Ferry Terminal expansion breaks ground
A $79 million ferry terminal expansion project launched Thursday at San Francisco’s iconic Ferry Building that will bring more service and new amenities to ferry commuters and tourists.
The Water Emergency Transportation Authority and Port of San Francisco broke ground today on a project that will create up to three new ferry gates and vessel berthing facilities and add improvements such as weather-protected canopies, a new plaza area south of the Ferry Building and extended pedestrian promenade areas.
The changes, which are expected to be completed by 2019, will support planned new ferry service to Richmond and Treasure Island and other locations now under study, as well as improve the experience for passengers waiting to board and expand the staging area for emergency water transit services.
Golden Gate Ferry and WETA currently each carry around 2.4 million passengers each year to and from the Ferry Building terminals alone.
WETA officials say the project is part of a $465 million planned investment in new infrastructure around the Bay Area, including new terminals, maintenance and operations facilities in Alameda and Vallejo and new, larger vessels with lower emissions and higher speeds.
WETA, a publicly funded ferry system that currently serves San Francisco, Oakland, South San Francisco, Alameda and Vallejo, has seen annual ridership grow by 74 percent to 2.7 million since 2012, authority officials said today. WETA, which currently has 12 vessels, plans to expand to a fleet of 44 vessels, 16 terminals and 12 routes by 2035.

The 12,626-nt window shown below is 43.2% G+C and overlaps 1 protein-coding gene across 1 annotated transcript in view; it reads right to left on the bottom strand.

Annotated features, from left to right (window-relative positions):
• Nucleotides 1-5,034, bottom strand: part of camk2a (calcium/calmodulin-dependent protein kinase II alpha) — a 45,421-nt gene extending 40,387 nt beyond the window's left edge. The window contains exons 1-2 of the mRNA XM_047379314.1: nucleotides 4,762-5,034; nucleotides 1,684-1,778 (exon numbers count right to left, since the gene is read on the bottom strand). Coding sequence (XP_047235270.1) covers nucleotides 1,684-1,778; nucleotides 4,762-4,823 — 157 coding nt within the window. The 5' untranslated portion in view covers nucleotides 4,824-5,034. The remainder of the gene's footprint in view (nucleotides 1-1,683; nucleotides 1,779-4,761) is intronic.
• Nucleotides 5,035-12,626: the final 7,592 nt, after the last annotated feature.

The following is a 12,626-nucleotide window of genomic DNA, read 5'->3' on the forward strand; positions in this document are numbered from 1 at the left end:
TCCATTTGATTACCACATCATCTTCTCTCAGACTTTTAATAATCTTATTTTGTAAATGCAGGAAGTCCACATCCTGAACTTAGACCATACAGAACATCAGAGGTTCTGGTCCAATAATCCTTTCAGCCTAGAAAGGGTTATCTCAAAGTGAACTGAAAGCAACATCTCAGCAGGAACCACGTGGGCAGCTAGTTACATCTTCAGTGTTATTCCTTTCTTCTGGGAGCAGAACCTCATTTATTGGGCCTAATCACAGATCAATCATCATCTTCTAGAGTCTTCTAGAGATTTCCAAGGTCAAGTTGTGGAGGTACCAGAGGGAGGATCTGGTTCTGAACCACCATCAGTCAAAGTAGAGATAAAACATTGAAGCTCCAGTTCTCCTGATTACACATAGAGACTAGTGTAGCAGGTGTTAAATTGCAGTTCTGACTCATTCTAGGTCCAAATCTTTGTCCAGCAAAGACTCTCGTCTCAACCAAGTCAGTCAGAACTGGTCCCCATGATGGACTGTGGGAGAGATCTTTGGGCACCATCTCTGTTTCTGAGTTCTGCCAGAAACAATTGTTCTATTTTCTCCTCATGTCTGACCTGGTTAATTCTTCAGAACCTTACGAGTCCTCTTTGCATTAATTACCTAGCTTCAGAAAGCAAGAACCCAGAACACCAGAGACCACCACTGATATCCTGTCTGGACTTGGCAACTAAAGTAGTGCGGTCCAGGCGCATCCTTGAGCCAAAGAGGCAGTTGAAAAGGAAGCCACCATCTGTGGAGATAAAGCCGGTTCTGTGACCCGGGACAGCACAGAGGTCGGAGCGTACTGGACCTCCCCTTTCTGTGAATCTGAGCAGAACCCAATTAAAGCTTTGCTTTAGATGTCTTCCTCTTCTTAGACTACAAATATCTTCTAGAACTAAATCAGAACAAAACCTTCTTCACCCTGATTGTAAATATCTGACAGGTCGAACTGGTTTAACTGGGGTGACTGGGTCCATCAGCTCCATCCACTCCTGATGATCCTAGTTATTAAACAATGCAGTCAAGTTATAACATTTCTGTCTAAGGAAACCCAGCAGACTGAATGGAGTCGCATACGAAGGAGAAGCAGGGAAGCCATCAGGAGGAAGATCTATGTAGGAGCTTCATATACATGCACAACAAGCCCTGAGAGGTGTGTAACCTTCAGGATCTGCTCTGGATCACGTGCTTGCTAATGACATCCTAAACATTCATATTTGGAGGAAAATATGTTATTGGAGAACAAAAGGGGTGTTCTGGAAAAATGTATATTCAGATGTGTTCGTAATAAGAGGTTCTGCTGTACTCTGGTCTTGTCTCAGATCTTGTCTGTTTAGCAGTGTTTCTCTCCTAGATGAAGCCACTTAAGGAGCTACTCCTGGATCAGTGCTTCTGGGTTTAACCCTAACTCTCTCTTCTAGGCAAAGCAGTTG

The system is viewed as a crucial way to relieve congestion on the Bay Area’s busy bridges and transit systems.
Vice Admiral Jody Breckenridge, WETA board chair, said Thursday:
“We know from the surveys we do that most of our riders would be in cars if they weren’t in ferries.”
The ferry system is also viewed as a crucial part of the Bay Area’s disaster recovery plans, and could play a crucial role in the aftermath of any major earthquake, particularly if local bridges or transit systems are damaged.
Francisco Mayor Ed Lee said:
“Ferry service is going to be there if the big one hits. … We know that we have to have alternative ways to get in and out of The City.”
Port of San Francisco executive director Elaine Forbes today said plans for a Mission Bay ferry terminal have also been accelerated and it could be up and running by 2021. That terminal, which will be operated and maintained by WETA when it is completed, is expected to help serve the Golden State Warriors’ new Chase Center arena.
The expansion of the ferry system has the backing of business groups including the Bay Area Council. CEO Jim Wunderman today said it was important that funding for the ferry system be included in a planned regional transportation measure, RM3, which is expected to reach the ballot in 2018.
“Building out a robust regional ferry system is critical to addressing the Bay Area’s future transportation needs,” Wunderman said, describing the Bay as a “largely untapped resource for getting commuters to and from our major job centers.”